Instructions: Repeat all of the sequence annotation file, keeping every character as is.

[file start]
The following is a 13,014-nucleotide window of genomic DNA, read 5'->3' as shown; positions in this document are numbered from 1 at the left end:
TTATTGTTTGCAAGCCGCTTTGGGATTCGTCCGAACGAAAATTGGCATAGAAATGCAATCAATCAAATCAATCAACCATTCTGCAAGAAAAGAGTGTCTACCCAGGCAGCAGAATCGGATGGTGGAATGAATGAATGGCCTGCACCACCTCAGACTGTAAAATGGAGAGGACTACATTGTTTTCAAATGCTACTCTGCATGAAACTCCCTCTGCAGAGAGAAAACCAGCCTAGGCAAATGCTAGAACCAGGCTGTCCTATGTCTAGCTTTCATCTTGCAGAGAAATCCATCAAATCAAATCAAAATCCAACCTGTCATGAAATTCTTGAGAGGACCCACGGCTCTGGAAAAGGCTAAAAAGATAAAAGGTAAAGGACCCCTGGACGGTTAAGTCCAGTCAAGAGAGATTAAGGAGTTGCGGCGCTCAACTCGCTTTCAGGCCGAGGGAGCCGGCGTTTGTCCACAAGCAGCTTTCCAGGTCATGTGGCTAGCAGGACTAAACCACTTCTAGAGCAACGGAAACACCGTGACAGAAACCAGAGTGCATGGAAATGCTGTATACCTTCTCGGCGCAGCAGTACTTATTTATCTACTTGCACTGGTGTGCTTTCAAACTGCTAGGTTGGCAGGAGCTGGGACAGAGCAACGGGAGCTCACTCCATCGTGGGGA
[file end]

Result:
The following is a 13,014-nucleotide window of genomic DNA, read 5'->3' as shown; positions in this document are numbered from 1 at the left end:
TTATTGTTTGCAAGCCGCTTTGGGATTCGTCCGAACGAAAATTGGCATAGAAATGCAATCAATCAAATCAATCAACCATTCTGCAAGAAAAGAGTGTCTACCCAGGCAGCAGAATCGGATGGTGGAATGAATGAATGGCCTGCACCACCTCAGACTGTAAAATGGAGAGGACTACATTGTTTTCAAATGCTACTCTGCATGAAACTCCCTCTGCAGAGAGAAAACCAGCCTAGGCAAATGCTAGAACCAGGCTGTCCTATGTCTAGCTTTCATCTTGCAGAGAAATCCATCAAATCAAATCAAAATCCAACCTGTCATGAAATTCTTGAGAGGACCCACGGCTCTGGAAAAGGCTAAAAAGATAAAAGGTAAAGGACCCCTGGACGGTTAAGTCCAGTCAAGAGAGATTAAGGAGTTGCGGCGCTCAACTCGCTTTCAGGCCGAGGGAGCCGGCGTTTGTCCACAAGCAGCTTTCCAGGTCATGTGGCTAGCAGGACTAAACCACTTCTAGAGCAACGGAAACACCGTGACAGAAACCAGAGTGCATGGAAATGCTGTATACCTTCTCGGCGCAGCAGTACTTATTTATCTACTTGCACTGGTGTGCTTTCAAACTGCTAGGTTGGCAGGAGCTGGGACAGAGCAACGGGAGCTCACTCCATCGTGGGGA